The test of ethnicity – Switzerland, Czechoslovakia and Yugoslavia
In the first chapter of this book, the difference between race and ethnicity was discussed. “Race” is a collection of individuals sharing a common genetic base; while “ethnicity” refers to the actual cultural manifestations of a particular group of people. Ethnicity is easily transferable amongst members of the same race—only when there are significant racial differences amongst the transferring societies, does the process falter.
The truth of this is perfectly illustrated in the comparative histories of three nations where ethnic conflict has played a major role: Switzerland, the Czech and Slovak Republics, and the former state of Yugoslavia. Switzerland, which retained the highest degree of racial homogeneity, overcame its ethnically based differences with relative ease.
The other two nations—Czechoslovakia and Yugoslavia, were however less racially homogeneous than Switzerland, and each therefore dissolved after conflicts, the intensity and length of which were inversely proportional to their homogeneity. The rule is that the higher the racial homogeneity, the more likely there is to be peace amongst racially similar ethnic groupings—the lower the racial homogeneity, the higher the discordance.
In this way the Czechs and the Slovaks entered a period of peace after the German minority were forcibly expelled after 1945, and finally they divided their country peacefully in the 1990s. However the far less racially homogeneous Yugoslavia collapsed into frightful civil war before physical division produced any measure of peace.
[After discussing the history of Switzerland, which had not succumbed to non-white immigration until very recently, Kemp writes about the Czech and Slovak republics:]
The continual occupation of the various regions led to the establishment of defined ethnic groupings—the majority being in sub-racial terms, White, but with a significant minority being of mixed Asiatic-White descent, along with a not inconsiderable overtly non-White “Gypsy” population—who numbered some 500,000 in 1992—being descendants of Indians who entered southern Europe at the time of the great Asiatic invasions and who remained biologically isolated from mainstream society.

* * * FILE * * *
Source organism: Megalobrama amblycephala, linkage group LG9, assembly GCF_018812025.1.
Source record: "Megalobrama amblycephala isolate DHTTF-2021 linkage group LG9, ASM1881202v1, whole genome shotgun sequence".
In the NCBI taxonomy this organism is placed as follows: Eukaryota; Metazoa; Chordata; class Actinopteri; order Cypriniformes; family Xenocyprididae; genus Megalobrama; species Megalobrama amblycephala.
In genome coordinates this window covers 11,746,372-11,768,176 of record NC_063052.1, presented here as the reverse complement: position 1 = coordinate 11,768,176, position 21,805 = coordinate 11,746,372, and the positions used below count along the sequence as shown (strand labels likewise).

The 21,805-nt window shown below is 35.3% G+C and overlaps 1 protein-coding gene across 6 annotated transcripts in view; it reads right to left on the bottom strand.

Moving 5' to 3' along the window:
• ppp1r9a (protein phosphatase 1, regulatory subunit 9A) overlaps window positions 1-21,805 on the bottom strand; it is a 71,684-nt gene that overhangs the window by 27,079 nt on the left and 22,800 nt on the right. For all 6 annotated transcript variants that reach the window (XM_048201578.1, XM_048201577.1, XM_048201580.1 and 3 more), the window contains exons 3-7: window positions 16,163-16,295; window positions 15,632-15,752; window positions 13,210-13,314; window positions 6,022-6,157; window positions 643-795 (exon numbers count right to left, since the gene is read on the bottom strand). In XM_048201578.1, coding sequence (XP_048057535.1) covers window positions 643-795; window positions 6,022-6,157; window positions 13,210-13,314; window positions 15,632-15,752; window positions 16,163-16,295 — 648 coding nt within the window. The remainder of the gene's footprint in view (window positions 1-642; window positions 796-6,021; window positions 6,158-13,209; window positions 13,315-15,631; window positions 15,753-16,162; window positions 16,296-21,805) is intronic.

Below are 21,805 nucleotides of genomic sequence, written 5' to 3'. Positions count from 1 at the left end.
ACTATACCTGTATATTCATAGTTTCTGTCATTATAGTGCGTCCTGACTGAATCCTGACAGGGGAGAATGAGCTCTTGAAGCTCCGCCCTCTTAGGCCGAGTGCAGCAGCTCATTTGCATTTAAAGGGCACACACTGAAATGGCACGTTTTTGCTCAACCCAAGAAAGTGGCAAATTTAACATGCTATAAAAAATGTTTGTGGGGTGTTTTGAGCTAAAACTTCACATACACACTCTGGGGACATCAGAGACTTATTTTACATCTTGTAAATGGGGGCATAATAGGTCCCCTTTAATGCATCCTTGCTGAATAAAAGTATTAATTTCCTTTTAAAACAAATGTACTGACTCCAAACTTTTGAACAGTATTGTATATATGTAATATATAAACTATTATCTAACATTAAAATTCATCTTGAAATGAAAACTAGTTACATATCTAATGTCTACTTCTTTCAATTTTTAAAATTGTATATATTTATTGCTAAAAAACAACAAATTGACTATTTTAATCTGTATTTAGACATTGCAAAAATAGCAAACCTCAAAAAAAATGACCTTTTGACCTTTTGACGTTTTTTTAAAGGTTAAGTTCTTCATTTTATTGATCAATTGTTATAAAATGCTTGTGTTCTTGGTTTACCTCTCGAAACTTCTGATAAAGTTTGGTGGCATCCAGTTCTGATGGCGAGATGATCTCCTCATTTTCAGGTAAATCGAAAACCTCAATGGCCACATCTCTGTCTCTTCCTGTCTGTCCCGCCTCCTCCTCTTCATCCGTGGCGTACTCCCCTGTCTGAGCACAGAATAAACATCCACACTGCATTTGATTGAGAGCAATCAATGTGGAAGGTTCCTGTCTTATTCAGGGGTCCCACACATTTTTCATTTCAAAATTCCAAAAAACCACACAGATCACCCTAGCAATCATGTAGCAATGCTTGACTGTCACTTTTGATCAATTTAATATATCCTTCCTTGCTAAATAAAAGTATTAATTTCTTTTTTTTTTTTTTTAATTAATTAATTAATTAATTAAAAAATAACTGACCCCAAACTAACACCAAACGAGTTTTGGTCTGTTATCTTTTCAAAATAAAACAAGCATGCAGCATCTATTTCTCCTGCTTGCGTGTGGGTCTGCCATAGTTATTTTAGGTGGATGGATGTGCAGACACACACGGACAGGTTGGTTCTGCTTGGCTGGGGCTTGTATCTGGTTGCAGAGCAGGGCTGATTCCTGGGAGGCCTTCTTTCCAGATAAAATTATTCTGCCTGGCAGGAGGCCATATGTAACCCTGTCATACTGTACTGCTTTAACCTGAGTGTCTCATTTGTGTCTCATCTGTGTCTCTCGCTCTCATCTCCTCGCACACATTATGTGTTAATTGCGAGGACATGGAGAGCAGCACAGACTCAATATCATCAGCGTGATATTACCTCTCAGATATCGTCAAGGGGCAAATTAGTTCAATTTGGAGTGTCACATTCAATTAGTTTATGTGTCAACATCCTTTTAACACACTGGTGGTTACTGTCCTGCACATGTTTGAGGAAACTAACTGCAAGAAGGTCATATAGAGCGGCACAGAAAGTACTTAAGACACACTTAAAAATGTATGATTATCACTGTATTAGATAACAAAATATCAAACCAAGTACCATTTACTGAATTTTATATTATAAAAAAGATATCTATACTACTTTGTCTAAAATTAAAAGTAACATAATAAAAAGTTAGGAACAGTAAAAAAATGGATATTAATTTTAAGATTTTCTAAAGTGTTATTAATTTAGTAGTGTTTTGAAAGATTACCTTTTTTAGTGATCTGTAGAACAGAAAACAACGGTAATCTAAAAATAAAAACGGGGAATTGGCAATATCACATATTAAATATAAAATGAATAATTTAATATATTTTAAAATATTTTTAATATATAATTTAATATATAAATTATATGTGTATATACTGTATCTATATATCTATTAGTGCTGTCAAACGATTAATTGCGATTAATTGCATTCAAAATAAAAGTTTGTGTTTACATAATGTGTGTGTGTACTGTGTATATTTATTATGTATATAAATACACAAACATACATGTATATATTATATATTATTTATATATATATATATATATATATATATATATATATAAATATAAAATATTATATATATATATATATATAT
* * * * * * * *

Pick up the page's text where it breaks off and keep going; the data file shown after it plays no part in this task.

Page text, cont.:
Each of these White cultural groupings became associated with the various major players in the region: Germans, Austrians, Slavs, with a mix of Slavic and German producing a new ethnic grouping, the Czechs. These territories—Bohemia, Moravia, part of Silesia, Slovakia, and sub-Carpathian Ruthenia, all eventually fell under the control of the Austro-Hungarian Empire.
Neither the Czech nor Slovakians have ever encouraged immigration from anywhere, and as such, still retain an high degree of racial homogeneity, if the part of the population which shows slight Asiatic ancestry is excluded. The dominant sub-racial types remain therefore Slavic, a combination of Nordic and Alpine sub-racial types.
Ethnic and racial stew, caused by non-white Ottoman occupation
The state of Yugoslavia was created at the end of the 19th Century out of a number of ethnic cultural groupings in the Balkans. The volatile mix of White Slavic, Asiatic invaders and Islamic Turks in the Ottoman Empire have fused—and often clashed violently—to make this region one of the most unstable in all of Europe, with its wars still dominating Europe at the end of the 20th Century.
Yugoslavia was created out of a number of smaller territories, some of which were independent of the foreign invaders in Eastern Europe, and some of whom were not.
Before the progress of the actual state of Yugoslavia is overviewed, it is therefore crucial to briefly review its main component regions: Croatia, Serbia, Montenegro, and Slovenia.
The conflicts in the former Yugoslav republic have ensured that the region has not been targeted by any legal or illegal immigration, and so the region retains much of its original population make-up.
However, a significant part of the population shows definite traces of the hundreds of years of non-White Turkish Ottoman occupation left from the time before the creation of the Yugoslav state. This admixture is culturally reflected in the fact that a large proportion of the population are in fact Muslims and not Christians—in real terms this means that as much as 20 per cent of the population may originally be of mixed ancestry to one degree or another, with the notable exception of the Croatians (who remain predominantly Nordic/Alpine sub-racial stock).
When comparing the Swiss, Czechoslovakian and Yugoslavian approaches to settling ethnic conflict, the importance of race is once again brought to the fore. Switzerland and Czechoslovakia, both being almost racially homogeneous, but ethnically divided, have managed to settle their differences constitutionally; while Yugoslavians, divided ethnically and racially, have been forced to carve out their living areas through violent conflict.